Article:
Passport allows instructors to create challenges that a student can complete to earn badges. Purdue’s Passport platform integrates with Mozilla Open Badges. Bill Watson, an assistant professor in Curriculum and Instruction, was instrumental in the creation behind Passport.
“Typically in courses, we have a number of very broad learning goals, and grades are given out on student assignments tied to these broad goals,” Watson says. “But really, it is more a comparison of students rather than a focus on student learning and attainment of desired learning outcomes.”
Passport provides a framework allowing students to earn badges through uploads, sharing links, taking assessments, and through instructor approvals.
Students can show what they know by displaying their digital learning badges through Passport’s portfolio app or as a Mozilla OpenBadge. By actively sharing badges, students can display the evidence tied to each challenge, giving a clearer picture of their learned skills and competencies to potential employers.
Purdue is accepting test pilot applications for a limited number of beta users so that instructors everywhere can explore digital badges for learning. Visit http://purdue.edu/studio to find out more.
MG Siegler over on TechCrunch has been chronicling his experience with picking up a new Macbook Air. One of the startling revelations Siegler has proposed is that of Steve Jobs and Apple killing the CD/DVD for the computer industry with the introduction of the USB reinstall drive. The Macbook Air does not come with a built-in optical drive and Apple found a way around packaging optical reinstall disks by placing everything onto a USB drive.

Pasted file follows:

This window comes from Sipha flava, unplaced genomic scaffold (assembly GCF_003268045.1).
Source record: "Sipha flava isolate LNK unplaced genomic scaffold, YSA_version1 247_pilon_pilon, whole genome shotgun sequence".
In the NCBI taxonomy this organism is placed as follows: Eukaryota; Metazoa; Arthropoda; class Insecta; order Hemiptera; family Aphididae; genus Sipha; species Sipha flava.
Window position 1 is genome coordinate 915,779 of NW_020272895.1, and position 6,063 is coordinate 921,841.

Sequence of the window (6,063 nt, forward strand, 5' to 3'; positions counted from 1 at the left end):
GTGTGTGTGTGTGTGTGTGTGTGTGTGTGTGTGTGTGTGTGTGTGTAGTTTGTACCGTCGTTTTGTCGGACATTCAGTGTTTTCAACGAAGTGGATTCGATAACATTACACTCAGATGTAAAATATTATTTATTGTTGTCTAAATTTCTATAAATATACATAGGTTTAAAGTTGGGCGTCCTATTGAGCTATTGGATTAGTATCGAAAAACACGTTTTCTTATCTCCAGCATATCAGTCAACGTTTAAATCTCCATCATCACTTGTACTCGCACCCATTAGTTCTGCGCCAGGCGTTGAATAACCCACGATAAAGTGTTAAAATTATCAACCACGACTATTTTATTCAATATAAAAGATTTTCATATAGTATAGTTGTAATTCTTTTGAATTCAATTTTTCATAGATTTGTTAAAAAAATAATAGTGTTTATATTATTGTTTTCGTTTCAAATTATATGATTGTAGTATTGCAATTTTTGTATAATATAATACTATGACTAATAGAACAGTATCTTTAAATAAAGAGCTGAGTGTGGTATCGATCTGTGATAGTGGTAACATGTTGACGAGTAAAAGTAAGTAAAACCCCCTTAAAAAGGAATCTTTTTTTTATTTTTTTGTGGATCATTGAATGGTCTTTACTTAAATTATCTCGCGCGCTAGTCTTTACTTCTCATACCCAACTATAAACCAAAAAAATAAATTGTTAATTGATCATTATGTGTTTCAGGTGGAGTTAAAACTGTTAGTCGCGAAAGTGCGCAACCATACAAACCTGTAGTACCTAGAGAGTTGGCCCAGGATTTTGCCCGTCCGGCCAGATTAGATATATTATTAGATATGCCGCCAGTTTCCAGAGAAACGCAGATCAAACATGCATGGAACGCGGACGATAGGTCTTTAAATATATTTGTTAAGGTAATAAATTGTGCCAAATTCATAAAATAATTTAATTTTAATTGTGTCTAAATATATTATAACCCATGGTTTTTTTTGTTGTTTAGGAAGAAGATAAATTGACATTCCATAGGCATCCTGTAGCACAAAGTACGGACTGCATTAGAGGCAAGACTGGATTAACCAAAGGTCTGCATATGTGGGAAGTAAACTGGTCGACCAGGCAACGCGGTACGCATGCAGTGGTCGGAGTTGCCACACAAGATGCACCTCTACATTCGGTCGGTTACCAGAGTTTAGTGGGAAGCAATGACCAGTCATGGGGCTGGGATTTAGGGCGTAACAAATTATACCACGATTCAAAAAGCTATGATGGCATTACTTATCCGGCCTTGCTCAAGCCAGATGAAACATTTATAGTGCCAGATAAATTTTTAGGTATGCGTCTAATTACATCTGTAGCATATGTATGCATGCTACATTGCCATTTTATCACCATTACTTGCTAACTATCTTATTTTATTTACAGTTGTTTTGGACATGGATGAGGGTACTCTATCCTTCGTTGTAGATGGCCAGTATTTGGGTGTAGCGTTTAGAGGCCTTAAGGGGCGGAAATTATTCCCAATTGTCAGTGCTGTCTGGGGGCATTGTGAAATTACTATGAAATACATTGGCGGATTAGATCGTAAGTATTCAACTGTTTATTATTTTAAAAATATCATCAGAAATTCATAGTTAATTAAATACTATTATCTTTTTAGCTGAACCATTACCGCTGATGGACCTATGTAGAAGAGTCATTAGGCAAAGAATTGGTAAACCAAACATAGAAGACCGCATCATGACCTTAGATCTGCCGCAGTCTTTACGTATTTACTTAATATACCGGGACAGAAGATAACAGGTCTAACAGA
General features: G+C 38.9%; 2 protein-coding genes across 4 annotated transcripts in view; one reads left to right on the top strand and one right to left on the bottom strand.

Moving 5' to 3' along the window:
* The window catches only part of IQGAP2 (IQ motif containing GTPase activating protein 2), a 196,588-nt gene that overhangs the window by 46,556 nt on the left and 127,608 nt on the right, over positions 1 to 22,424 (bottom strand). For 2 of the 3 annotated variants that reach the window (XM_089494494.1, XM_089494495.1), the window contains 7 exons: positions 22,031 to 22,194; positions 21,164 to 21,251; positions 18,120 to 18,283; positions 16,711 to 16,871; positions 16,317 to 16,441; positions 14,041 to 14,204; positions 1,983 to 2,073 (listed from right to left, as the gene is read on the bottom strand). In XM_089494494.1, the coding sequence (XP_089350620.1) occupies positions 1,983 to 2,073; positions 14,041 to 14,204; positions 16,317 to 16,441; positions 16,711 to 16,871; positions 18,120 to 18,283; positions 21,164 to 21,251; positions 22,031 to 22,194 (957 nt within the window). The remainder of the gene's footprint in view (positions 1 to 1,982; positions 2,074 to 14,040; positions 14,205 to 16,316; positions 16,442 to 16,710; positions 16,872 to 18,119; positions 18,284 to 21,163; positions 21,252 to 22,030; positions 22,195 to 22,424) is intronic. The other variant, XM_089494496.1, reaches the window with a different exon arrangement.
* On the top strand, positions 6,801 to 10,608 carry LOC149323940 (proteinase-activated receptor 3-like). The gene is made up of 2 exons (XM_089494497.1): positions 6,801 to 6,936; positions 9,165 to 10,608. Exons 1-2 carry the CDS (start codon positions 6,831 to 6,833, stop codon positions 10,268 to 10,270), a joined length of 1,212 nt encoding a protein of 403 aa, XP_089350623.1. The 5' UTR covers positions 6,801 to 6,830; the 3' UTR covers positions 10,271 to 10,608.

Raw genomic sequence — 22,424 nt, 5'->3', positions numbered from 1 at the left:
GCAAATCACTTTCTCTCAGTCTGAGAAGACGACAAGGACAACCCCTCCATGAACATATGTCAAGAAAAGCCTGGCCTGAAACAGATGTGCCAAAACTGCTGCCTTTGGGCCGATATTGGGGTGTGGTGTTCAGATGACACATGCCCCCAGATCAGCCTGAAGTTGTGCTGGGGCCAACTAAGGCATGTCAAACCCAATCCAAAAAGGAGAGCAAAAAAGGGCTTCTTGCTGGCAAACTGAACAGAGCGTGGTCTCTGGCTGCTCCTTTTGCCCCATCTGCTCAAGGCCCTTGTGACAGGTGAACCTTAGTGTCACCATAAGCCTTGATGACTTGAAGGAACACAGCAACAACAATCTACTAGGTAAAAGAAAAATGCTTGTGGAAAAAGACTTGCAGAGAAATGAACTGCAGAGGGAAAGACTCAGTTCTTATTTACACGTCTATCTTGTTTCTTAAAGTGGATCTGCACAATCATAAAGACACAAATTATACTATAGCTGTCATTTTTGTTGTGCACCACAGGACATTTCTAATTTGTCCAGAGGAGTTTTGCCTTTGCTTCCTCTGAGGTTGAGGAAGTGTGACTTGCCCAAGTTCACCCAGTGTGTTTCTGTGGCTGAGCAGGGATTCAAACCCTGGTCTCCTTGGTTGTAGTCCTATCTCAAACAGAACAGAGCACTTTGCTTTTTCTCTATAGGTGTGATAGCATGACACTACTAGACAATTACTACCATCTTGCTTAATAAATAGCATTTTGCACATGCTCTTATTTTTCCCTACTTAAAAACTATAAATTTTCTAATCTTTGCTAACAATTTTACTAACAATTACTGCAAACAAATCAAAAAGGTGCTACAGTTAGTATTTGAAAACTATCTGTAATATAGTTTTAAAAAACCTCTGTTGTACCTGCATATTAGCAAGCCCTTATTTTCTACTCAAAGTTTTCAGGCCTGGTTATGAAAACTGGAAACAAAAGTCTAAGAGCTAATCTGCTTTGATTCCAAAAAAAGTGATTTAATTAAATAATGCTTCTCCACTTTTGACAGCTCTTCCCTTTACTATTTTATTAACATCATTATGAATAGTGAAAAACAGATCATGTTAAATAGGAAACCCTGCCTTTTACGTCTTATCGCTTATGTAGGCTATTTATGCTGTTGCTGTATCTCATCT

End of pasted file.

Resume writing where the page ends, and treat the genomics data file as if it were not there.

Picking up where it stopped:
Siegler also believes that with the advent of an App store for the desktop (similar to the mobile App store) is another nail in the coffin for Optical media.
“Up until now, the vast majority of software (at least the legal variety) has been distributed by way of CD or DVD. The Mac App Store could very well change that. Every app found on that store, undoubtedly including the big ones we all know and love and use on our computers today, will be distributed over the Internet. This is long overdue.” – MG Siegler
What do you think? Will the optical disk and drive go the way of the floppy disk and tape storage?
Officially launched yesterday shortly after their ‘Back to Mac’ release keynote, Apple has launched a beta release of FaceTime for Mac computers (Snow Leopard or higher). The popular FaceTime video chat protocol was previously available for iPhone 4 and new iPod touch users with the inception of the front facing camera on the device. FaceTime has been a heavily marketed and hyped feature of the new iPhone that Apple hopes will be just as popular on the desktop and is promised to be the easiest “one click video chat” tool.
FaceTime for Mac is in beta so there may still be bugs or minor issues that pop up while using the software. However, it will be interesting to see if users will flock to FaceTime. Do you plan on using the service to chat with other Mac or iTouch/iPhone 4 users?